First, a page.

I just don’t understand how life works. Sometimes you make all these impulsive, crazy decisions and you end up broke and homeless and friendless…and sometimes you make all these impulsive, crazy decisions and you end up with novel drafts and a growing confidence in your own abilities. But…to some extent…both kinds of craziness feel the same. My decision to start a novel was ridden with anger and resentment and laziness and every other bad reason for doing something. But it still worked out great!

That’s the thing about optimism and pessimism. We pretend that things can either have a good outcome or a bad outcome. But that’s not accurate. Things can have infinite outcomes. And it’s very difficult to predict which of those outcomes will actually come to pass. Both optimism and pessimism break down when we confront the fundamental unknowability of the future.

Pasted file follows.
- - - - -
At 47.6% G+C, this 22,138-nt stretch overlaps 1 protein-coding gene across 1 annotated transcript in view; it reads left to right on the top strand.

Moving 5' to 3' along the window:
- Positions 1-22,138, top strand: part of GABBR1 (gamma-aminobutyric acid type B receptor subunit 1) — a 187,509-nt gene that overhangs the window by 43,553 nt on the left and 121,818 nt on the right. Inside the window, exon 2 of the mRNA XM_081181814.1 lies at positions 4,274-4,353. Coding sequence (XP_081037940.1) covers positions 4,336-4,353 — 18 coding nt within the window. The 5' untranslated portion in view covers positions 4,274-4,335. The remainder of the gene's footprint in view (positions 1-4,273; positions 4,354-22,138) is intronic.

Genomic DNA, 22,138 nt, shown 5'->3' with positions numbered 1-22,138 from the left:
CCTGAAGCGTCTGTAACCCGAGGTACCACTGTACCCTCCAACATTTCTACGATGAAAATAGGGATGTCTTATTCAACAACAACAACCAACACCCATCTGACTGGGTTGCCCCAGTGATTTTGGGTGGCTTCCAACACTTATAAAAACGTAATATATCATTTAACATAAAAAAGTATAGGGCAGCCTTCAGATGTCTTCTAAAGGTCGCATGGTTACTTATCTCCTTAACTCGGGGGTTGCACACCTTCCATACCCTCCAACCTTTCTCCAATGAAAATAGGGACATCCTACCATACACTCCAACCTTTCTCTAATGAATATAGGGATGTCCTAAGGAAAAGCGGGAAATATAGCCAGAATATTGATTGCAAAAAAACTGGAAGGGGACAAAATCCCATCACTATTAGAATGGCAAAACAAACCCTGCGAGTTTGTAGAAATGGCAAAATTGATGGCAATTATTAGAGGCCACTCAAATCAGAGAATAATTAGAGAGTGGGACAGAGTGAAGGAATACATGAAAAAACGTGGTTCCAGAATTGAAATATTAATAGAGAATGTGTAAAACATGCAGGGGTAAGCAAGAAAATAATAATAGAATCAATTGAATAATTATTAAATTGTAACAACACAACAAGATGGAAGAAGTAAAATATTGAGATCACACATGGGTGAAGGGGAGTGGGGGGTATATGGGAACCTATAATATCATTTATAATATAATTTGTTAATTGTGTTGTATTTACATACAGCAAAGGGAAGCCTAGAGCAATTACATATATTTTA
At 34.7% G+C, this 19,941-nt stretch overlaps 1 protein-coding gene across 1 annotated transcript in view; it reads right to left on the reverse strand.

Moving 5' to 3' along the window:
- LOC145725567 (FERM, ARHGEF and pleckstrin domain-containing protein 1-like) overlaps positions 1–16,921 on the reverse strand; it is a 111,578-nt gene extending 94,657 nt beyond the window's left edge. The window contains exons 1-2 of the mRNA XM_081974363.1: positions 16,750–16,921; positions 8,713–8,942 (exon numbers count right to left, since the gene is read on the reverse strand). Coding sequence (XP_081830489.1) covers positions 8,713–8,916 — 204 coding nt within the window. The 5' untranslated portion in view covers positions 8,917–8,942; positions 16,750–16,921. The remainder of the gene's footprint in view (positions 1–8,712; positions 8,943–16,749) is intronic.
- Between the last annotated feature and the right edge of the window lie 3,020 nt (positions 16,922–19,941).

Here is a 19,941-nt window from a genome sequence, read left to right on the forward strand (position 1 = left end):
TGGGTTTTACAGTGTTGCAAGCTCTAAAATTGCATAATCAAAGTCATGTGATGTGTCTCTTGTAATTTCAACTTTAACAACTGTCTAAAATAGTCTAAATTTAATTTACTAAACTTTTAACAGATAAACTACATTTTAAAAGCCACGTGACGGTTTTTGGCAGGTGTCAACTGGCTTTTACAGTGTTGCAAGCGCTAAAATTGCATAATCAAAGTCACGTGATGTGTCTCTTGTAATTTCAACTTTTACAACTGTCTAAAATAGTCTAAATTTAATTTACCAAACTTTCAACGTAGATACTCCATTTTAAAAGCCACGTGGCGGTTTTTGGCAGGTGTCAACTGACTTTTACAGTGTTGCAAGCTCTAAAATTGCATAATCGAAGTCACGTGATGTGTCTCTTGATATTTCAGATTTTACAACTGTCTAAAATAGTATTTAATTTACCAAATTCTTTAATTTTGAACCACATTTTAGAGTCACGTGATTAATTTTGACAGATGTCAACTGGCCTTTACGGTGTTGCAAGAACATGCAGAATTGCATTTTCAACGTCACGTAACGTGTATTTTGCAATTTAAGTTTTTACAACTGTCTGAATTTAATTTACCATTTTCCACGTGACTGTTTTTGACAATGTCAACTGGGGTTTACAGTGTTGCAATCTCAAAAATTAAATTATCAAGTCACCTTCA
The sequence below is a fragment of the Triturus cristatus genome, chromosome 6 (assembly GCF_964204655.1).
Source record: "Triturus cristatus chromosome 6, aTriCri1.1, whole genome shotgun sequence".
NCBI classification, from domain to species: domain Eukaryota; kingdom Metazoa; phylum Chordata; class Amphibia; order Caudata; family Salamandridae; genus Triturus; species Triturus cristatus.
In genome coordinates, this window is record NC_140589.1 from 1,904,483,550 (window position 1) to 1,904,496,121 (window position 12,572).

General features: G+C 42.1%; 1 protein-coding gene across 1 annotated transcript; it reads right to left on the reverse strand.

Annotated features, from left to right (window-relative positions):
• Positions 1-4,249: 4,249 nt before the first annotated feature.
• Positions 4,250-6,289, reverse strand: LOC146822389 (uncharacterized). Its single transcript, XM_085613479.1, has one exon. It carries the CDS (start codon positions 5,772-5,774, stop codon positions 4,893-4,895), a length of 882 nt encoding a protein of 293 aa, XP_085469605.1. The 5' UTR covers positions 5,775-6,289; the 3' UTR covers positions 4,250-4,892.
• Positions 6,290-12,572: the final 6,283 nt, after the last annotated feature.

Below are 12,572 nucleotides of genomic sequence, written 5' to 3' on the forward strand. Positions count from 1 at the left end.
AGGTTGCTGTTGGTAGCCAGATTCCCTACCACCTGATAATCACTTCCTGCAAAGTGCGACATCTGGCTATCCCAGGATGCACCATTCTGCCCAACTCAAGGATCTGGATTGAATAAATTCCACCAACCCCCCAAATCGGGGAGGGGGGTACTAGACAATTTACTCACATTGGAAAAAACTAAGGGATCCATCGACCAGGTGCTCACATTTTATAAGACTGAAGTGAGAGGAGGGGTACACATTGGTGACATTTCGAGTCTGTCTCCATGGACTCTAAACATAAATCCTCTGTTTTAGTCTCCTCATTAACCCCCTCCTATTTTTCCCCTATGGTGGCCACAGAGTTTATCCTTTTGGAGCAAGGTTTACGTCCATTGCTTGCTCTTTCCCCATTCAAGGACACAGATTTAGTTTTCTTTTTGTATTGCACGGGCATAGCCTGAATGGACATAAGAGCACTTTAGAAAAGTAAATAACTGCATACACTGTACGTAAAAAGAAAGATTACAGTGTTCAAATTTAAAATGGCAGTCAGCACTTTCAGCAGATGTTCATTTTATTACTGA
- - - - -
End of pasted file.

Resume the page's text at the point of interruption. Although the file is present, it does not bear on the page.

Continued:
Comments (



  1. sunscald

    This explains a great deal about why I like your work. I too have received a slew of personal rejections about my unsympathetic characters. Question: What changed? You mentioned that discovering voice was something like a writing epiphany for you (I think; I may not be remembering that correctly…was an aside in a previous blogpost about epiphanies)–was that it? Anyway, I’d be curious your thoughts on the sympathetic character problem. I think most people are awful, myself included, and that tends to show up on the page. Corrective measures would be appreciated.

    1. R. H. Kanakia

      Well, honestly, I’ve learned to pick my battles. Nowadays, I tend to steer clear of choices that–even if they don’t bother me–would tend to really bother most readers. For instance, if the character has to bite the head off an animal, it’ll probably be a lizard, rather than a kitten. If something bad happens as a result of the character’s actions, he/she will at least make a motion towards feeling guilty about it. Also, I write more first-person narratives: it’s easier to identify with a character, even an amoral character, when you’re in their head. I’m also just a better writer, so I can make the plot move and the ideas sing even if people don’t like the characters.